As a total outsider living in Ireland, where we don’t have problems with mega churches or mega pastors of our own, I would say that the dangerous bit for me is, when those mega churches think that they can reproduce what they have done over there in countries like Ireland or in Europe without contextualizing it. Or when formulas, books, etc. are written as the final authority on how to grow a church, and then of course, because of the difference in culture it doesn’t happen. Mega churches, mega pastors, that might suit the States, it is a country that does things in a big way, in here the discussions are more: how can communicate the gospel to a generation that does not believe in any type of “religious leaders”? or on the idea of church?

  • John W Frye

    Right on, Ana (#29)! We see mega-churches become “obvious successes” by USAmerican cultural values. Then these churches create a marketable template and then, OMG, “sell” the church to whoever wants to buy it. I think Jesus said “I will build my church”, not “Successful mega-churches will sell my church.” Local churches are fiercely particular and no two churches are or will ever be alike…it is undeniably impossible. I don’t know when this glaringly obvious reality will “dawn” on USAmerican evangelicalism.

  • Wyatt

    “Being a pastor is a personal profession.” I don’t think so if someone else is cutting your paycheck. What about gift as Scot says above?

    “When someone uses the term mega-church pastor for me my vocation and calling is cheapened.” You must study yourself in the mirror a lot and see that mega-church pastor. Don’t you think you are taking this a little too personal?

    “It is kind of like saying a person who prepares McDonald’s burgers is a chef. Don’t we think that a real Chef who has spent years studying and training for their vocation might be a little miffed at being compared to someone who slaps sauce and a patty on a bun?” No it’s not. And yet this is what the seminary cranks out and we consume it in the church all too willingly. You must be a pastor if you did all that work and you have initials to prove it. You can slap sauce on a burger in a very artful way if you want and a real chef knows how to do that. Just watch the Food Network.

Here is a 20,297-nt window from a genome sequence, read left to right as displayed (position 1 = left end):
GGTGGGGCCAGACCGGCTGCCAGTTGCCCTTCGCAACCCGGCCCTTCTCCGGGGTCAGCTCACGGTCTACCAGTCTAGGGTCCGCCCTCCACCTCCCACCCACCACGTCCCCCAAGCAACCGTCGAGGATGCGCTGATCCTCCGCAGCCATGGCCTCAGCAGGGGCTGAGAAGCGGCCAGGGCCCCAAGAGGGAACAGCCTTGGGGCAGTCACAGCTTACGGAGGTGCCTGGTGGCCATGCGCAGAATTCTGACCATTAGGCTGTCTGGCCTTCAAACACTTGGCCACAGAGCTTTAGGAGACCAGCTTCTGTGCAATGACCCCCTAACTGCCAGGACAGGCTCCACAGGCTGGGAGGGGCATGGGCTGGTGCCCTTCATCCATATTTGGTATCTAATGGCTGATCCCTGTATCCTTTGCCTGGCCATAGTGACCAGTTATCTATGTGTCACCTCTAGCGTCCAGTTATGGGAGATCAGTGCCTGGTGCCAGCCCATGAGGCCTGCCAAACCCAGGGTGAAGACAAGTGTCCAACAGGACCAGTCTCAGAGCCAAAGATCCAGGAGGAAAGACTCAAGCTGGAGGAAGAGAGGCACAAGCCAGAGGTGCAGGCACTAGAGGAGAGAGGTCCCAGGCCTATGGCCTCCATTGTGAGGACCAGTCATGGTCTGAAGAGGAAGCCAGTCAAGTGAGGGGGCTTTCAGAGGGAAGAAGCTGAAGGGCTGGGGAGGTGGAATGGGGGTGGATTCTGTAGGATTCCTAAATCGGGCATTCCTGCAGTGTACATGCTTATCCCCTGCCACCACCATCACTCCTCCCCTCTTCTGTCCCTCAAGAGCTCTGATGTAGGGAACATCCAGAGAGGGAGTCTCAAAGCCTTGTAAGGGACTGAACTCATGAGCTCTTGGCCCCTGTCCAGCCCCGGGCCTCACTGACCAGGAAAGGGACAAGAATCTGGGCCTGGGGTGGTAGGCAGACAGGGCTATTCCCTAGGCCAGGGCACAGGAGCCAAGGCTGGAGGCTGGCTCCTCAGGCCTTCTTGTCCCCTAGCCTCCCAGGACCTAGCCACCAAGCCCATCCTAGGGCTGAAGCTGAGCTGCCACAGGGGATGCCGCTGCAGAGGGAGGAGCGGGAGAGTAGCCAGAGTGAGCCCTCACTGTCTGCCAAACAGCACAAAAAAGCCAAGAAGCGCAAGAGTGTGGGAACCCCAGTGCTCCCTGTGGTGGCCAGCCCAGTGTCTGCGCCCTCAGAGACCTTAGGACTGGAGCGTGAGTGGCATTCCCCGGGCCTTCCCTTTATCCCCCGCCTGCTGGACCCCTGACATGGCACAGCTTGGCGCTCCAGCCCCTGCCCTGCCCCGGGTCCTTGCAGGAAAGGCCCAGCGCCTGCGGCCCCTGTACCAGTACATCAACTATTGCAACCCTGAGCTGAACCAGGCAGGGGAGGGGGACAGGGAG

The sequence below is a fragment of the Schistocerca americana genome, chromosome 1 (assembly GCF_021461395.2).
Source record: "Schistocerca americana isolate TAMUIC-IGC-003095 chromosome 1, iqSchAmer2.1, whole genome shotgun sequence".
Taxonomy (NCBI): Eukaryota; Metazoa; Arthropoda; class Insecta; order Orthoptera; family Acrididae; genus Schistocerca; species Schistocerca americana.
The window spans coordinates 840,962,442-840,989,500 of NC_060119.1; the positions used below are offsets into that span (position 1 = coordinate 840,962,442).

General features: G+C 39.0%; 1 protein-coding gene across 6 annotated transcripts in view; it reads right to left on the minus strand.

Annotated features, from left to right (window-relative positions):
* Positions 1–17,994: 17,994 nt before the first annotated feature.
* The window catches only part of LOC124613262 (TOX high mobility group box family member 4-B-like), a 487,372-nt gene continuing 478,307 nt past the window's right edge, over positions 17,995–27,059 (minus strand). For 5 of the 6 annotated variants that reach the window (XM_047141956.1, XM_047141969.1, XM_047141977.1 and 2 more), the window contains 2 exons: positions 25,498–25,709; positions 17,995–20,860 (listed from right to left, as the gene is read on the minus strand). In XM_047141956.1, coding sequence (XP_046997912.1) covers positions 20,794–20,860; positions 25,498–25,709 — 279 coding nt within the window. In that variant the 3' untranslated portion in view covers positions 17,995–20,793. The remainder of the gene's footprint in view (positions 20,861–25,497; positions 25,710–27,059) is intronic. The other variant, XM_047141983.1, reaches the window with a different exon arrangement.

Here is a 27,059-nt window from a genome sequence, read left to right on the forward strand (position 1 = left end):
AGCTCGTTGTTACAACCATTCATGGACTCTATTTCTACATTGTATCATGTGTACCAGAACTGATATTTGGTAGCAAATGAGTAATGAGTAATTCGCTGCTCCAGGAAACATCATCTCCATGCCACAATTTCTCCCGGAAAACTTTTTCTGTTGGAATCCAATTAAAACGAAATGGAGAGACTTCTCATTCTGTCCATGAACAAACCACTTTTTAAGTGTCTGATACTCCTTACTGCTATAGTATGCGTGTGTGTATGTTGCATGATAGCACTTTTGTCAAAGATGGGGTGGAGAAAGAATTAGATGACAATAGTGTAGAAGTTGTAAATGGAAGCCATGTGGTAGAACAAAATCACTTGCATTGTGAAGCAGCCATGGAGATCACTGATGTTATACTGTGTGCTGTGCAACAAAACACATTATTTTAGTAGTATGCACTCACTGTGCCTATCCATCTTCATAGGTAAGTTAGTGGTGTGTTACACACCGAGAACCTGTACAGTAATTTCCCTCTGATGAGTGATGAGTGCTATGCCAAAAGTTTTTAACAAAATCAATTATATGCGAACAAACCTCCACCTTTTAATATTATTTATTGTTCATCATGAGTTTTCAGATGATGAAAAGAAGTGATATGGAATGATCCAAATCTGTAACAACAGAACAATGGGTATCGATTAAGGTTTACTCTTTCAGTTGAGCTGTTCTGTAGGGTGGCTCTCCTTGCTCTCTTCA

But here is what I like. “…who says there is only one pastor for every church? Why can’t churches have multiple pastors?” Whoa! Are you kidding? What kind of mushrooms were on that pizza?

  • A pastor is one who is ordained/licensed to preach/teach the Word, administer the sacraments, and order the life of the church for mission/ministry. Certainly there can more than one pastor at a location (or satelitte locations). But to call every person that shepherds a small group a pastor cheapens the vocation in the same way that calling someone that makes burgers a Chef. If there are going to be more than one pastor, then those other pastors should be ordained/licensed, that is, officially vetted and recognized. By the way, I am speaking out of the United Methodist tradition.